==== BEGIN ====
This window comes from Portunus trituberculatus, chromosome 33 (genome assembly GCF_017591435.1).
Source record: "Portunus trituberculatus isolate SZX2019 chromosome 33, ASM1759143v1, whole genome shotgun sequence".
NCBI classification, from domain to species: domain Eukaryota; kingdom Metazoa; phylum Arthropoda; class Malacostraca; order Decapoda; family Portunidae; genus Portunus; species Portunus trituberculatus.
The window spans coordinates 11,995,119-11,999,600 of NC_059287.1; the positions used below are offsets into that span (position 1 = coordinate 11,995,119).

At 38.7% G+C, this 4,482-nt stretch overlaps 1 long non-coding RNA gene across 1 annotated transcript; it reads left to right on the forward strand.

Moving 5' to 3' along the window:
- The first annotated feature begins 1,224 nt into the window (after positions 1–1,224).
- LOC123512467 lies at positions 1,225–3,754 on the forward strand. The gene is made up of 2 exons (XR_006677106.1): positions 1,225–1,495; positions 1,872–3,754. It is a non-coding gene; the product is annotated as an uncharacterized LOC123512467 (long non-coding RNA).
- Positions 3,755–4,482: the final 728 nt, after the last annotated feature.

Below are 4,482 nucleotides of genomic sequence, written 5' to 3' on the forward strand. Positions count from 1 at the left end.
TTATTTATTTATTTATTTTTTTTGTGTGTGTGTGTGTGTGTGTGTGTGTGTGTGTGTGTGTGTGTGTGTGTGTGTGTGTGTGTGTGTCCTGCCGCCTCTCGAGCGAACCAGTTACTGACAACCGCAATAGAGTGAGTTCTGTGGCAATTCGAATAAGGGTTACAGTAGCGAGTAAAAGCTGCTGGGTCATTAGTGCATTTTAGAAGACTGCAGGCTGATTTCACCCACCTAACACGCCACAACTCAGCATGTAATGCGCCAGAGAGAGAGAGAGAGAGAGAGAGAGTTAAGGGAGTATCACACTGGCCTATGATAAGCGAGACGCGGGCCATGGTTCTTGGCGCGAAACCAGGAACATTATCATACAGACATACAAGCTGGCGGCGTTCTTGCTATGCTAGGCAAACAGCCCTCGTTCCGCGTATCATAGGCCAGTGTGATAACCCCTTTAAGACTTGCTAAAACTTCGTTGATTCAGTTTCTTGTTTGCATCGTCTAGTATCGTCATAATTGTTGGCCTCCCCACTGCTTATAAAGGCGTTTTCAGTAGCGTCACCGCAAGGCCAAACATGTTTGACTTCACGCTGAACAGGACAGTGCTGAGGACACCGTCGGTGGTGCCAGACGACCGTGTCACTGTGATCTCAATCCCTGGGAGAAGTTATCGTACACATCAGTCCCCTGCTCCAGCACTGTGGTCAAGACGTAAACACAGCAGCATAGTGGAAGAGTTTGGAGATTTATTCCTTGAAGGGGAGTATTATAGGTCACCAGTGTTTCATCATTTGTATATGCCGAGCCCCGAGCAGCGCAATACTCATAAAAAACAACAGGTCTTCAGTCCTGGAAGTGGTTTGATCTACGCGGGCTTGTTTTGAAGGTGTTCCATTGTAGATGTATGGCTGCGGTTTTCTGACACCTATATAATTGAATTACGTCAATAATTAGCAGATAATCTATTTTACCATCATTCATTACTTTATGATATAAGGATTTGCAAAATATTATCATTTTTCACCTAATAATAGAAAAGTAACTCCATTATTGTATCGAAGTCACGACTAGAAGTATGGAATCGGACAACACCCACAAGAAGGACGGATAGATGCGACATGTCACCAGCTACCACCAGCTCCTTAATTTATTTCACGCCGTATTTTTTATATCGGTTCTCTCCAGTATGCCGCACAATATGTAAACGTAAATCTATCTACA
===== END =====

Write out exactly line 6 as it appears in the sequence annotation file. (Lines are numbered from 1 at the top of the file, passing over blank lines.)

Moving 5' to 3' along the window: